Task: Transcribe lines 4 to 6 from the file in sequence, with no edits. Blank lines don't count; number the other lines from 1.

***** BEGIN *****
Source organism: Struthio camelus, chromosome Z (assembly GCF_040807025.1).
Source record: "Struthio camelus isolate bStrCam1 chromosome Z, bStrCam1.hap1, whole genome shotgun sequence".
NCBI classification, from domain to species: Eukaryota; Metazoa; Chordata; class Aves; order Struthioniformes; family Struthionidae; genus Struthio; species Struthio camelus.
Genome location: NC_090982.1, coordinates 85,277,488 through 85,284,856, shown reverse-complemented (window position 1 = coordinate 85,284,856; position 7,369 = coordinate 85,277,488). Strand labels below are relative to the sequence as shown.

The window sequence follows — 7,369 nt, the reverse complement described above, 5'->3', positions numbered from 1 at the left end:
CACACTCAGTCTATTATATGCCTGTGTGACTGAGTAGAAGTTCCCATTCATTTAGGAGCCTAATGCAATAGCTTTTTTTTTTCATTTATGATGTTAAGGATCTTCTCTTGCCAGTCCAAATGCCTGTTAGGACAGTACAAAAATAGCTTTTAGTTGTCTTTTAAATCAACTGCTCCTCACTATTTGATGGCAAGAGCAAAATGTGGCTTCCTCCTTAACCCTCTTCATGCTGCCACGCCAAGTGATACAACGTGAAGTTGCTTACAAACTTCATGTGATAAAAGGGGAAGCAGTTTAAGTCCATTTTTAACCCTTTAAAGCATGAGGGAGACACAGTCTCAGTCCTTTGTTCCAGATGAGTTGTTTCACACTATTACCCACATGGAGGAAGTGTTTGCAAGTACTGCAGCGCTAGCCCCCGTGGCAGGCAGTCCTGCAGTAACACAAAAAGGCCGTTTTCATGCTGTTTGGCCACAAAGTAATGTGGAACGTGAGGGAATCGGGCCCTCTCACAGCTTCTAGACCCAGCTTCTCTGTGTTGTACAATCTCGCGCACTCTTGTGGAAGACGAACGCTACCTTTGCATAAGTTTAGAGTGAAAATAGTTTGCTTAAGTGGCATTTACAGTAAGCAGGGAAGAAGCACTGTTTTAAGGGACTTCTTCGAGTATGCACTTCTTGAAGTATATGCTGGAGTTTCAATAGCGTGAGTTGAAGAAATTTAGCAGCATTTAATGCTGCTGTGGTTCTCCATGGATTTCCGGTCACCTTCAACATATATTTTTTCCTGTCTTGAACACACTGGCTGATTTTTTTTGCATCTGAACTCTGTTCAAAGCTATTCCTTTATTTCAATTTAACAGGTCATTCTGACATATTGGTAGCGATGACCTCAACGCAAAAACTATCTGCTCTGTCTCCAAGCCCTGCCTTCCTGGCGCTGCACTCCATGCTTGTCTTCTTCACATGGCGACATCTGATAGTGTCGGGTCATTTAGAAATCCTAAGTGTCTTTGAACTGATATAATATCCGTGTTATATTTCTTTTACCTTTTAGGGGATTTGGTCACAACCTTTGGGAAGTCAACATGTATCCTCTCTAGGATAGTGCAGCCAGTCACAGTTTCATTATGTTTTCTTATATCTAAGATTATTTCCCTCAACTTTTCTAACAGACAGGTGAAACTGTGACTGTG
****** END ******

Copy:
Genome location: NC_090982.1, coordinates 85,277,488 through 85,284,856, shown reverse-complemented (window position 1 = coordinate 85,284,856; position 7,369 = coordinate 85,277,488). Strand labels below are relative to the sequence as shown.

The window sequence follows — 7,369 nt, the reverse complement described above, 5'->3', positions numbered from 1 at the left end:
CACACTCAGTCTATTATATGCCTGTGTGACTGAGTAGAAGTTCCCATTCATTTAGGAGCCTAATGCAATAGCTTTTTTTTTTCATTTATGATGTTAAGGATCTTCTCTTGCCAGTCCAAATGCCTGTTAGGACAGTACAAAAATAGCTTTTAGTTGTCTTTTAAATCAACTGCTCCTCACTATTTGATGGCAAGAGCAAAATGTGGCTTCCTCCTTAACCCTCTTCATGCTGCCACGCCAAGTGATACAACGTGAAGTTGCTTACAAACTTCATGTGATAAAAGGGGAAGCAGTTTAAGTCCATTTTTAACCCTTTAAAGCATGAGGGAGACACAGTCTCAGTCCTTTGTTCCAGATGAGTTGTTTCACACTATTACCCACATGGAGGAAGTGTTTGCAAGTACTGCAGCGCTAGCCCCCGTGGCAGGCAGTCCTGCAGTAACACAAAAAGGCCGTTTTCATGCTGTTTGGCCACAAAGTAATGTGGAACGTGAGGGAATCGGGCCCTCTCACAGCTTCTAGACCCAGCTTCTCTGTGTTGTACAATCTCGCGCACTCTTGTGGAAGACGAACGCTACCTTTGCATAAGTTTAGAGTGAAAATAGTTTGCTTAAGTGGCATTTACAGTAAGCAGGGAAGAAGCACTGTTTTAAGGGACTTCTTCGAGTATGCACTTCTTGAAGTATATGCTGGAGTTTCAATAGCGTGAGTTGAAGAAATTTAGCAGCATTTAATGCTGCTGTGGTTCTCCATGGATTTCCGGTCACCTTCAACATATATTTTTTCCTGTCTTGAACACACTGGCTGATTTTTTTTGCATCTGAACTCTGTTCAAAGCTATTCCTTTATTTCAATTTAACAGGTCATTCTGACATATTGGTAGCGATGACCTCAACGCAAAAACTATCTGCTCTGTCTCCAAGCCCTGCCTTCCTGGCGCTGCACTCCATGCTTGTCTTCTTCACATGGCGACATCTGATAGTGTCGGGTCATTTAGAAATCCTAAGTGTCTTTGAACTGATATAATATCCGTGTTATATTTCTTTTACCTTTTAGGGGATTTGGTCACAACCTTTGGGAAGTCAACATGTATCCTCTCTAGGATAGTGCAGCCAGTCACAGTTTCATTATGTTTTCTTATATCTAAGATTATTTCCCTCAACTTTTCTAACAGACAGGTGAAACTGTGACTGTG